Project Pitch and Q&A
Watch rAInbow: Chatbot to Support Victims of Domestic Abuses' World Justice Challenge project pitch and join WJP's World Justice Challenge 2021 Community Forum to ask questions to project representatives, explore additional resources, meet new colleagues, and more. Join the discussion and help us build stronger rule of law values, institutions, and communities around the world.
rAInbow is a social enterprise that has built an intelligent, ethical, and scalable solution to tackle the lack of support and the loneliness faced by domestic violence survivors.
rAInbow launched in January 2018 with a chatbot that is able to deliver tailored conversations to women facing domestic abuse in South Africa. Survivors and those at-risk can access the rAInbow chatbot through Facebook Messenger to have a conversation with Bo. Bo is a friendly and empathetic bot that is able to provide training on the signs of abuse and resources available to those in need via a conversational exchange online.
Gender-based violence (GBV) is a global pandemic that affects one in three women in their lifetime. One characteristic of gender-based violence is that it affects women and girls of all socio-economic backgrounds: this issue needs to be addressed in both developing and developed countries.
The numbers are staggering: 35% of women worldwide have experienced either physical and/or sexual intimate partner violence or non-partner sexual violence. Globally, as many as 38% of murders of women are committed by an intimate partner. On average, a survivor attempts to leave seven times before finally leaving. Communities or neighborhoods providing more cohesion, support, and trust are more likely to have more cases being reported.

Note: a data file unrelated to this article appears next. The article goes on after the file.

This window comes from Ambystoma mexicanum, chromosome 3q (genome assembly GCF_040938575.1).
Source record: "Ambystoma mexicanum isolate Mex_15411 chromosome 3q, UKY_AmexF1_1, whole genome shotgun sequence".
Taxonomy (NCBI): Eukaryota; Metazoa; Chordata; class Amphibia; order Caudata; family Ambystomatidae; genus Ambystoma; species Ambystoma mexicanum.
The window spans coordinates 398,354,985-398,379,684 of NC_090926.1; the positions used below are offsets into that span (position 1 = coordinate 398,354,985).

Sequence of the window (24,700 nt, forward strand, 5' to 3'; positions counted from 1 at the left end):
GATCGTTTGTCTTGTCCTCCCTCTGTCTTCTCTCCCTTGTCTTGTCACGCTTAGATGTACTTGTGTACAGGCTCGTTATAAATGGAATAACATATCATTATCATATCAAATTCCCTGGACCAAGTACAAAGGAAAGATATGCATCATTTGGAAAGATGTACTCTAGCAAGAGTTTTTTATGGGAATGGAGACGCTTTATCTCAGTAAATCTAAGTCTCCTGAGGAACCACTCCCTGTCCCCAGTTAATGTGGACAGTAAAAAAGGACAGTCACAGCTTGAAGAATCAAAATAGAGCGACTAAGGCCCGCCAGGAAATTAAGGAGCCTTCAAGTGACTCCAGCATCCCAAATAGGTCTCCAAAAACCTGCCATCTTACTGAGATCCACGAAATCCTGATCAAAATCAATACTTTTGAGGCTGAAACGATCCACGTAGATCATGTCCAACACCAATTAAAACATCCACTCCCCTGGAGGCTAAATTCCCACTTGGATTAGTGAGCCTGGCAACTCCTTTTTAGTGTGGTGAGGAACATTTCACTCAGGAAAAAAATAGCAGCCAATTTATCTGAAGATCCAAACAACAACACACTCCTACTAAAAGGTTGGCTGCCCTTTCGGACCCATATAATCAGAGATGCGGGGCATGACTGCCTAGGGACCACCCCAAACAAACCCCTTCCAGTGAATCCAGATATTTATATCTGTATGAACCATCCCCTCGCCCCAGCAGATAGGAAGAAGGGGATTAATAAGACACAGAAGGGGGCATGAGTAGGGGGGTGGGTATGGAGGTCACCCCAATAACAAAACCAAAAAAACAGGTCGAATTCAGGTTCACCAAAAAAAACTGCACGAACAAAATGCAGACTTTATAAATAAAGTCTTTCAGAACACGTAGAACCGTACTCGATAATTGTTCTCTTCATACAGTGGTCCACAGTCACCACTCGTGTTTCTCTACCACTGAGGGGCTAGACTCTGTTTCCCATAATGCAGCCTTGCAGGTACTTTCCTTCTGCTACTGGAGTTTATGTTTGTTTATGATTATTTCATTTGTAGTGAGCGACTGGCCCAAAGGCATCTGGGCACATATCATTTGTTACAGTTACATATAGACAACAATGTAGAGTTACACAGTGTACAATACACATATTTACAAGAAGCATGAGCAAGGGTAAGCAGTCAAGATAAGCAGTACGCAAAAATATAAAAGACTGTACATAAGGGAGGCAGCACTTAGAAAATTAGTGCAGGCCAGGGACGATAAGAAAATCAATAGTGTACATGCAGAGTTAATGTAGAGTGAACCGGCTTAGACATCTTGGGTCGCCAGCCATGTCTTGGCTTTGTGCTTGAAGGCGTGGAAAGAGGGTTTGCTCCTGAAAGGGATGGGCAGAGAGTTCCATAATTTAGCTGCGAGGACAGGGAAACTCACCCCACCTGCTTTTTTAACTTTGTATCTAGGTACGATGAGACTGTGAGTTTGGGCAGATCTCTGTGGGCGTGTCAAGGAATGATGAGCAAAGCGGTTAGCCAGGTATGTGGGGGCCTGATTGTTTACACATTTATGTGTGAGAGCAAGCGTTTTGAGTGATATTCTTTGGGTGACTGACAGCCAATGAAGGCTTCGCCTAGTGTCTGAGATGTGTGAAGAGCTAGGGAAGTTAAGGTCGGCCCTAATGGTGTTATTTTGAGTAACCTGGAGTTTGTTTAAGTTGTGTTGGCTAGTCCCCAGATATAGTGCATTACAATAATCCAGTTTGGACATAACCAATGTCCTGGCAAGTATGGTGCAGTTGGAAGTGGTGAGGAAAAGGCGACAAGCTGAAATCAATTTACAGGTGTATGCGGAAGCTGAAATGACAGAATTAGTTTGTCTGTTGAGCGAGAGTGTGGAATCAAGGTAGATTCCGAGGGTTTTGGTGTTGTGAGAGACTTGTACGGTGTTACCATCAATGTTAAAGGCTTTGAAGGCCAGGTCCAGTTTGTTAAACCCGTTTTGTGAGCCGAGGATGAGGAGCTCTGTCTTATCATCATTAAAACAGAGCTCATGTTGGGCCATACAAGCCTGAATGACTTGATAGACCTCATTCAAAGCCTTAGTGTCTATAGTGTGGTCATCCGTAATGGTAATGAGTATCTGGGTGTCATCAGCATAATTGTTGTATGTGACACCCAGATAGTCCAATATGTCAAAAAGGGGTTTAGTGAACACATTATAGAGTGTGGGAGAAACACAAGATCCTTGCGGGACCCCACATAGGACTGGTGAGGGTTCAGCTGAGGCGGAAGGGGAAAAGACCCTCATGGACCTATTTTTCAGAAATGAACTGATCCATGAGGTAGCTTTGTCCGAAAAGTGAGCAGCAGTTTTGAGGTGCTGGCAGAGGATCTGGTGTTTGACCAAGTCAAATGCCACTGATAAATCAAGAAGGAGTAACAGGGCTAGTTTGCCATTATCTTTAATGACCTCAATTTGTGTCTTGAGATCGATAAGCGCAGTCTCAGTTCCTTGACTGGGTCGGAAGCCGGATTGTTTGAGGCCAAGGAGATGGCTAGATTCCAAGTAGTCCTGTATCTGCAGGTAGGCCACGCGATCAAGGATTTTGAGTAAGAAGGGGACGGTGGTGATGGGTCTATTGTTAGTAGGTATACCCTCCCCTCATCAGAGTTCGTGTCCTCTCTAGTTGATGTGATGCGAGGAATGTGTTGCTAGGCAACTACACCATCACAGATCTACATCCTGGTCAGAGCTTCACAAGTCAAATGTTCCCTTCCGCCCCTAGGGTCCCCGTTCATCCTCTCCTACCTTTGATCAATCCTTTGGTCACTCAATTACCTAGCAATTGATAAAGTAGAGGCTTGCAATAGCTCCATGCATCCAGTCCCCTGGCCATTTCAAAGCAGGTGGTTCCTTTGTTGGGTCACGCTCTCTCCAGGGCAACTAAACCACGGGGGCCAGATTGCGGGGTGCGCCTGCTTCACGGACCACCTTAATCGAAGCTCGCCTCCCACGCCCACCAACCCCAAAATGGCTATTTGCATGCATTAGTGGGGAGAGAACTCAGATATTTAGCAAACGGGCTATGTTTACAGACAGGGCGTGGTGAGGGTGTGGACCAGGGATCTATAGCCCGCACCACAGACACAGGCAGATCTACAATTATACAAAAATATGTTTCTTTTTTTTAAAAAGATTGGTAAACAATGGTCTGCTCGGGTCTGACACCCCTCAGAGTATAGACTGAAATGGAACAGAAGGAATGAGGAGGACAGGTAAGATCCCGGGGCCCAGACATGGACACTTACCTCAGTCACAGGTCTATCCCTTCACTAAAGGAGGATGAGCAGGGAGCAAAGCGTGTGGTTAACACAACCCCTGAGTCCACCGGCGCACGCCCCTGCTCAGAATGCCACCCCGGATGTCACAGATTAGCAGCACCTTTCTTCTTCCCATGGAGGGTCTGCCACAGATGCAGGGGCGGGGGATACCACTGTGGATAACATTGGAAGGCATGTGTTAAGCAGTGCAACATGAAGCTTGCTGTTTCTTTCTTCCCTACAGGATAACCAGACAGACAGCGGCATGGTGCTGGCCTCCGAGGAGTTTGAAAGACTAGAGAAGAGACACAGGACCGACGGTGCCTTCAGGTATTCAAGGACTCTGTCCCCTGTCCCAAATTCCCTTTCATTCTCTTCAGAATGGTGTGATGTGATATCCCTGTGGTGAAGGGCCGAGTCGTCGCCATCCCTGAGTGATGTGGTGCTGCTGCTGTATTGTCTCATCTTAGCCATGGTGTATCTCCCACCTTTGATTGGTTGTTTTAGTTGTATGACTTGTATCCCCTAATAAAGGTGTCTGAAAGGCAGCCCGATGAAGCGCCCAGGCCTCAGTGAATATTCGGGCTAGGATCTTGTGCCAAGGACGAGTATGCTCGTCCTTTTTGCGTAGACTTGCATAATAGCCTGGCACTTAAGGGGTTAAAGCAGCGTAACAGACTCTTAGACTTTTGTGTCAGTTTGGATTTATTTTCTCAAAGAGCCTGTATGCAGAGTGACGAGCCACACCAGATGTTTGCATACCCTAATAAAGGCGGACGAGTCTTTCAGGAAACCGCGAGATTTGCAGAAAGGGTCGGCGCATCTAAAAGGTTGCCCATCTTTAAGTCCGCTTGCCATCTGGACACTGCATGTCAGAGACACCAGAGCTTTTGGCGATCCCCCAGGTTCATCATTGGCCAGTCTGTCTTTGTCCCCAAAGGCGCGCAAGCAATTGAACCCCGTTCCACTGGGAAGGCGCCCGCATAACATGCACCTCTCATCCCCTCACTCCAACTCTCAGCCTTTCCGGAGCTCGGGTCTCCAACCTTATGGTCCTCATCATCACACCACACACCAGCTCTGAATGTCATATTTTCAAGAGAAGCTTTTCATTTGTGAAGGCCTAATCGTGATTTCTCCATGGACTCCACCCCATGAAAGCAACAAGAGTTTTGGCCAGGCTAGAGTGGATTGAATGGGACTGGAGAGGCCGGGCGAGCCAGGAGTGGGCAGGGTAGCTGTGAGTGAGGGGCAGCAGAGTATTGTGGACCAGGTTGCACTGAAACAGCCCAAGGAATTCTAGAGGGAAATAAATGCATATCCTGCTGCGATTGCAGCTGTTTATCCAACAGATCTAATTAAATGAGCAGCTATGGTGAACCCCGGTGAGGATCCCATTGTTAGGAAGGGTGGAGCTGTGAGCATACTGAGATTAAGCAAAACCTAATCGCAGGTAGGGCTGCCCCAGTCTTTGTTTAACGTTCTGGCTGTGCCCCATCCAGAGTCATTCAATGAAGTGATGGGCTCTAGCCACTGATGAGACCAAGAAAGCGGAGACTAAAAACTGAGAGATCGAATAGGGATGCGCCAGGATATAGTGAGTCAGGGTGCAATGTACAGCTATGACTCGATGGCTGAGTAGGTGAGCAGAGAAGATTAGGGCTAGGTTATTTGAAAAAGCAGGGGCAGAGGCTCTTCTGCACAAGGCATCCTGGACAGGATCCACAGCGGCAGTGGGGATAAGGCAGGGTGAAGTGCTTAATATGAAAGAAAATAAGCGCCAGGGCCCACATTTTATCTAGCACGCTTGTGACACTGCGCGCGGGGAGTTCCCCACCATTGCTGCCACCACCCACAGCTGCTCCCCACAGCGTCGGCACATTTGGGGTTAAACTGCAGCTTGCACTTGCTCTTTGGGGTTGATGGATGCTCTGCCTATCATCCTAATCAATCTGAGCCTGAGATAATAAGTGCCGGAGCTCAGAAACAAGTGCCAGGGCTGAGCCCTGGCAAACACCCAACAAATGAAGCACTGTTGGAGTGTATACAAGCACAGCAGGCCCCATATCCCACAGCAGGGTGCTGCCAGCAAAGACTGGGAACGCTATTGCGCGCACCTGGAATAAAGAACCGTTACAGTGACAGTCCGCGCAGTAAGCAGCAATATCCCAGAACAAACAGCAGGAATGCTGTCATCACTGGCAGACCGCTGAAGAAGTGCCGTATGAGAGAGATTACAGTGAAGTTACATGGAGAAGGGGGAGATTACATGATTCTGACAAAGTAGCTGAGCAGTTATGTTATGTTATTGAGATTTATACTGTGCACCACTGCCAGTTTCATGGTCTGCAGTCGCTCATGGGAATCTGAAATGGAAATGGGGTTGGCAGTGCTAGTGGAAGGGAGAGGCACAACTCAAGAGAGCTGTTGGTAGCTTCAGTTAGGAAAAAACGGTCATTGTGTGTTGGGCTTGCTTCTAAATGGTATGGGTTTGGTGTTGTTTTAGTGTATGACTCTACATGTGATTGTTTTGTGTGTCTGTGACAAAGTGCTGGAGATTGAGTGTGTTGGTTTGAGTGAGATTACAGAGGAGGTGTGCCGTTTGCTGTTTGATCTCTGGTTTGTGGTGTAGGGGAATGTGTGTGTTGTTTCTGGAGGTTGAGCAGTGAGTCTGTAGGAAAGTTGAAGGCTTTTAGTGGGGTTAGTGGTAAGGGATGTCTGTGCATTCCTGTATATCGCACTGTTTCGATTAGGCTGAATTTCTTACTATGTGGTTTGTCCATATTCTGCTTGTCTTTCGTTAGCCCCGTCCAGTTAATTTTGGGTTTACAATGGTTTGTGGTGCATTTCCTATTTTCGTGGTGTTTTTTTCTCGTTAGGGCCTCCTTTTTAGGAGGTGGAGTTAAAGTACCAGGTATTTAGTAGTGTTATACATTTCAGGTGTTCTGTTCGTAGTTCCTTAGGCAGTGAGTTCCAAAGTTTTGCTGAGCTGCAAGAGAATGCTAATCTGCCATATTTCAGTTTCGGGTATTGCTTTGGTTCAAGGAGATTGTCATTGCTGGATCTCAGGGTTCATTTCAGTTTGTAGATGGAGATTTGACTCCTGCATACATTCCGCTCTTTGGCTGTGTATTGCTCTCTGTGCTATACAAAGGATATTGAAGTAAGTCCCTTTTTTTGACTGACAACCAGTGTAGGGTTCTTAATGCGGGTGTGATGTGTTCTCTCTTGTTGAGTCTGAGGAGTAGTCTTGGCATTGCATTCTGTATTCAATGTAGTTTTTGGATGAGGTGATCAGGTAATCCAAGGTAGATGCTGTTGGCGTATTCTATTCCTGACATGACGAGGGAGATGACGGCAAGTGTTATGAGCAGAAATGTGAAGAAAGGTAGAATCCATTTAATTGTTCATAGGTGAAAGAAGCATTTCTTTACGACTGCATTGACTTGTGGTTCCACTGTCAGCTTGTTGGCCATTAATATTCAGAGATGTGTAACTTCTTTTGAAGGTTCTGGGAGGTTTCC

Around 98% of women facing GBV also experience financial abuse, in which their partner controls all of the money. Often, these survivors also are restricted from jobs. The lack of financial resources—to sustain, and to obtain help-services—may act as a big psychological barrier from seeking help (even when resources, for example shelters, are in actuality being provided by several organizations).
Since COVID-19, 76% of services we have consulted said they've had to reduce service delivery. Out of the 76 respondents who discussed remote working, 67% cited tech challenges in delivering services remotely under the current circumstances, and 42% are concerned about client safety whilst using phone or online services. Twenty-two percent of services say they aren't able to effectively support adult survivors of abuse at the moment.
We need to be innovative and responsive now, as research tells us this will continue to be the case beyond COVID. rAInbow is a proven intervention that's active in South Africa, helping with information that may be required before taking the next step. Within two years, rAInbow has reached over one million conversations with 20,000 users.
rAInbow helps people understand early signs of abuse, realize what is normal and what is not, ask questions about their rights, and hear about people who were in similar situations through personalized storytelling. It signposts users to relevant third-party services based on the problem described.
Many survivors are unable to see the signs of abuse in their personal relationships. The tools for reporting, such as helplines and support groups, are limited in resources, and, therefore, are often seen to only work 9am-5pm Monday to Friday, providing no support on weekends or during the evenings.
Survivors may also feel at stake when speaking to the police or representatives of social justice institutions. Underreporting is particularly common with vulnerable groups such as illegal immigrants, orphan children, refugees, sexual minorities (LGBTQIA+), and people living with disabilities.
rAInbow, on the other hand, sees an increase in conversations by 10% on Saturdays and 15% on Sundays, hinting at the significance of having such support on non-working days and off-hours. This new service supports individuals who can't access traditional support systems due to multiple barriers, finances, safety, or service overload, as described in question one.